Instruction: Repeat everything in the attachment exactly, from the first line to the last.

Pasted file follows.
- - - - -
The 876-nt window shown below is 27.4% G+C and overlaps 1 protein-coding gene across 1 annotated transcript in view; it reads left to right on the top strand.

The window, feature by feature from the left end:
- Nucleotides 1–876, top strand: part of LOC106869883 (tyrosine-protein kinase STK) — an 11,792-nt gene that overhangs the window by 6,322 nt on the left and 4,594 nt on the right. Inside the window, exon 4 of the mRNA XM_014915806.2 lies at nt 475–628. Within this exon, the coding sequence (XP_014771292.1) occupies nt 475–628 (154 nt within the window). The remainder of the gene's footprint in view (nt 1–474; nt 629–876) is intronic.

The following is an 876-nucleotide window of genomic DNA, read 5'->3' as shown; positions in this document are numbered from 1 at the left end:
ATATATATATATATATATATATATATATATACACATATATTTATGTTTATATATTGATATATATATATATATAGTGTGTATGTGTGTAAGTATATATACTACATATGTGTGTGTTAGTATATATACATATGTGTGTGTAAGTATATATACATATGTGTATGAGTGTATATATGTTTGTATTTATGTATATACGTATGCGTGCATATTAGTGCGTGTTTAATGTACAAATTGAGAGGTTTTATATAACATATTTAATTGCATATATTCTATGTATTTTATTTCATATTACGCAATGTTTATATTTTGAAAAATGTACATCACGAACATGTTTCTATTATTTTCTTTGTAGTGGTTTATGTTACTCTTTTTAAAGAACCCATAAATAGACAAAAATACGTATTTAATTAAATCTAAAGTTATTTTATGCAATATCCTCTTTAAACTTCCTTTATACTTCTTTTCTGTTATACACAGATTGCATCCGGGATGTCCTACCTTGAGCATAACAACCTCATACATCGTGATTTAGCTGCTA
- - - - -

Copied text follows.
The 876-nt window shown below is 27.4% G+C and overlaps 1 protein-coding gene across 1 annotated transcript in view; it reads left to right on the top strand.

The window, feature by feature from the left end:
- Nucleotides 1–876, top strand: part of LOC106869883 (tyrosine-protein kinase STK) — an 11,792-nt gene that overhangs the window by 6,322 nt on the left and 4,594 nt on the right. Inside the window, exon 4 of the mRNA XM_014915806.2 lies at nt 475–628. Within this exon, the coding sequence (XP_014771292.1) occupies nt 475–628 (154 nt within the window). The remainder of the gene's footprint in view (nt 1–474; nt 629–876) is intronic.

The following is an 876-nucleotide window of genomic DNA, read 5'->3' as shown; positions in this document are numbered from 1 at the left end:
ATATATATATATATATATATATATATATATACACATATATTTATGTTTATATATTGATATATATATATATATAGTGTGTATGTGTGTAAGTATATATACTACATATGTGTGTGTTAGTATATATACATATGTGTGTGTAAGTATATATACATATGTGTATGAGTGTATATATGTTTGTATTTATGTATATACGTATGCGTGCATATTAGTGCGTGTTTAATGTACAAATTGAGAGGTTTTATATAACATATTTAATTGCATATATTCTATGTATTTTATTTCATATTACGCAATGTTTATATTTTGAAAAATGTACATCACGAACATGTTTCTATTATTTTCTTTGTAGTGGTTTATGTTACTCTTTTTAAAGAACCCATAAATAGACAAAAATACGTATTTAATTAAATCTAAAGTTATTTTATGCAATATCCTCTTTAAACTTCCTTTATACTTCTTTTCTGTTATACACAGATTGCATCCGGGATGTCCTACCTTGAGCATAACAACCTCATACATCGTGATTTAGCTGCTA